An attorney, a self-employed graphics and interior designer and a retired public relations and marketing executive are vying for one of three vacant seats on the Boca Raton City Council on March 14, the post left open after Deputy Mayor Mike Mullaugh could not run again because of term limits.
The three candidates for Seat B are Emily Gentile, Andy Thomson and Andrea O’Rourke – all political newcomers.
Candidates are not required to live in the district they represent, instead they are elected citywide. However the candidates are split on where they should live. Council members will receive a $28,000 stipend annually plus a $5,400 yearly car allowance, health benefits and contributions to the state pension.
At least two of the candidates – Gentile and Thomson – want the council to formally evaluate City Manager Leif Ahnell and City Attorney Diana Grub Frieser. The pair has not been evaluated in several years, they maintain.
In keeping up with the growth of the city, all three candidates think there needs to be a municipal complex that would include City Hall and other public attractions.
Where there do not agree on everything, very rarely do the candidates differ on how the city should be run.
Gentile says she knows the city and its issues and that her experience working with Fortune 500 clients prepares her for the task.
“I bring to the table strong leadership, communications, analytical and negotiating skills. I know how to get things done,” said Gentile, vice chairwoman of the Downtown Boca Raton Advisory Committee and is chairwoman of the Business Improvement District task force.
She has amassed an impressive laundry list of civic engagement during her 27 years living in South Florida.
She serves on the city’s Historic Preservation Board and the Beach Condominium Association. She’s on the Boca Raton Regional Hospital Collaborative Care Council and the Resident Physician Community Partnership Program for the Charles E. Schmidt College of Medicine at Florida Atlantic University. She is also active in the Yacht &Racquet Club of Boca Raton.
Gentile wants to see more business downtown so she wants to see better lighting to create a better ambiance and Art in Public Places.
Thomson, a business litigator for the Boca firm of Baritz & Colman, said his experience and track record of public service make him the best qualified for the job.
“What I do for a living now is resolve disputes in businesses. People come to me with their problems…and it’s my job to help solve them,” he said. “And that’s the expertise I bring to local government not because politics is generally divisive but because I have to work with four other city council members to make a decision on something. Who best to help make a decision collaboratively than someone whose job is it is to resolve disputes collaboratively?”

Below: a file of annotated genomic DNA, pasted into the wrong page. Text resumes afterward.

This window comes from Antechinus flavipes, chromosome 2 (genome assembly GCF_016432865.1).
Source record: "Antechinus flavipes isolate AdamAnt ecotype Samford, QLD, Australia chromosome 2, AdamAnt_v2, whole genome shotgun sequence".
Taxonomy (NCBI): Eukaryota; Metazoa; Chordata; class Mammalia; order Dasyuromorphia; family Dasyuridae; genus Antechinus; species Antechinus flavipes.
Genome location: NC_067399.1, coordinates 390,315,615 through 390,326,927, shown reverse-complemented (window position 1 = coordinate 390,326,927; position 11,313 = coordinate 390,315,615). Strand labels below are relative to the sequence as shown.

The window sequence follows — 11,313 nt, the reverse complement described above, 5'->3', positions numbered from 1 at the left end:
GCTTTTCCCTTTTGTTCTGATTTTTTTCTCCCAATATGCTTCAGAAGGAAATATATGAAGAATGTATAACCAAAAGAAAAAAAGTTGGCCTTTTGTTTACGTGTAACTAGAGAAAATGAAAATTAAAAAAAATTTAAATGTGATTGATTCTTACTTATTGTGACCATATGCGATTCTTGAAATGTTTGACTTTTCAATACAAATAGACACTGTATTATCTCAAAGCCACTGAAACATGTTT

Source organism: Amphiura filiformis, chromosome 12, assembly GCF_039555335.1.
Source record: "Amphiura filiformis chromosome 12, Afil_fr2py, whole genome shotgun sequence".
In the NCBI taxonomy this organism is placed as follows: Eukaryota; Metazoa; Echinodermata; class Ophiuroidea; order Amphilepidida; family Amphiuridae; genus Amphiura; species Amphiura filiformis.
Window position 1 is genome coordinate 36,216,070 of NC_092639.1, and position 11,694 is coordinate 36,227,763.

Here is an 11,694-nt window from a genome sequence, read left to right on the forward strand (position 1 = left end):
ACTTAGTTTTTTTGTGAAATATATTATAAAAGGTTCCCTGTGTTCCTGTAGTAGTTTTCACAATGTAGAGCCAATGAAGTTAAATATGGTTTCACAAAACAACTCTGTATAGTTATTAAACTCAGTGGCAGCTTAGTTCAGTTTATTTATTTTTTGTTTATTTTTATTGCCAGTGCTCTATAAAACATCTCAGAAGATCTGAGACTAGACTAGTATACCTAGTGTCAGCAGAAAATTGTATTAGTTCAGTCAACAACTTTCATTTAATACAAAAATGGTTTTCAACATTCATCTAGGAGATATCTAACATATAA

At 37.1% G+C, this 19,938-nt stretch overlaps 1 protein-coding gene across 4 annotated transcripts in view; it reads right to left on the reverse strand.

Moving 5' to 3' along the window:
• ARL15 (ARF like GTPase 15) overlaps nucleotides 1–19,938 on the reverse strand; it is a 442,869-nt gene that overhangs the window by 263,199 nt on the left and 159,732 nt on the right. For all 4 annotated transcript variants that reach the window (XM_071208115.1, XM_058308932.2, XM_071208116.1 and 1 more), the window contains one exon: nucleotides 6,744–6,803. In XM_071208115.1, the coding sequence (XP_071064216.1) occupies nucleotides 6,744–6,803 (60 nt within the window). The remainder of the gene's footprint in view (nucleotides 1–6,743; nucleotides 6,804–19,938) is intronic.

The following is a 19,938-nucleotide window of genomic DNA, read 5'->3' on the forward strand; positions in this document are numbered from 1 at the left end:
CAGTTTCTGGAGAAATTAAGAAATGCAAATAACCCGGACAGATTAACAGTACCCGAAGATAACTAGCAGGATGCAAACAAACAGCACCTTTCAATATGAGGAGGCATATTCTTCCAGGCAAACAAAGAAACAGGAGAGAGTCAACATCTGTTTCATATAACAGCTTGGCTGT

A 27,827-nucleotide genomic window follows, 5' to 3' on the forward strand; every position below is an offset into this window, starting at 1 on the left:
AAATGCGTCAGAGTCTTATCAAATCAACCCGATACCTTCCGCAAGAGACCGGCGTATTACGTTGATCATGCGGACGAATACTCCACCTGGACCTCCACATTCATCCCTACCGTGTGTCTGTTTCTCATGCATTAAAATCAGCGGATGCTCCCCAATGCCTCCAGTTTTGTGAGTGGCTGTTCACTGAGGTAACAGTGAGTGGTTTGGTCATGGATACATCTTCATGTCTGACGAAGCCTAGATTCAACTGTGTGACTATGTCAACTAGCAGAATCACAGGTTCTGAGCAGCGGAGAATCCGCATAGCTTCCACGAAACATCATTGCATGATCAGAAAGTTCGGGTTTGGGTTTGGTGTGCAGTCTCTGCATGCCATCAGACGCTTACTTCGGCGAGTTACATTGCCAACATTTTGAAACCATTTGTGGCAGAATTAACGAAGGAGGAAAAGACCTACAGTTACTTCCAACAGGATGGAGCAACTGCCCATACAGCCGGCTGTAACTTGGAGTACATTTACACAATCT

Considering the long history of retirees leading the city, Thomson thinks the time has come for younger blood on the dais.
If elected the father of three young children would join council members Jeremy Rodgers and Scott Singer, who have young families.
While Thomson has been a Boca Raton resident only since August, he said he has been active doing his civic duty. He said he has served on the Greater Boca Raton Chamber of Commerce, Florence Fuller Child Development Centers, the Children’s Home Society, the Palm Beach Metropolitan Planning Organization and the Boca Raton Bowl.
Billing herself as a community servant, O’Rourke wants to be the conduit between residents, community leaders and developers.
“I have built many relationships over many years and so I want to be that voice for the residents,” said O’Rourke, a 37-year resident who has served as editor of BocaWatch, the political website that regularly criticizes the council.
She has been vocal about holding future development to a very high standard. She opposed a Hillstone restaurant on the Wildflower property and Archstone/Palmetto Promenade.
She thinks developers of larger projects should give back to the community in the form of public art and green space.
While O’Rourke has never held public office, she has served on civic boards. She sits on the city’s Downtown Boca Raton Advisory Committee, serves as a community captain for the Boca Raton Bowl college football game, is the past president of the Federation of Boca Raton Homeowner Associations and is president of Golden Triangle, a voluntary homeowner association in the downtown neighborhood.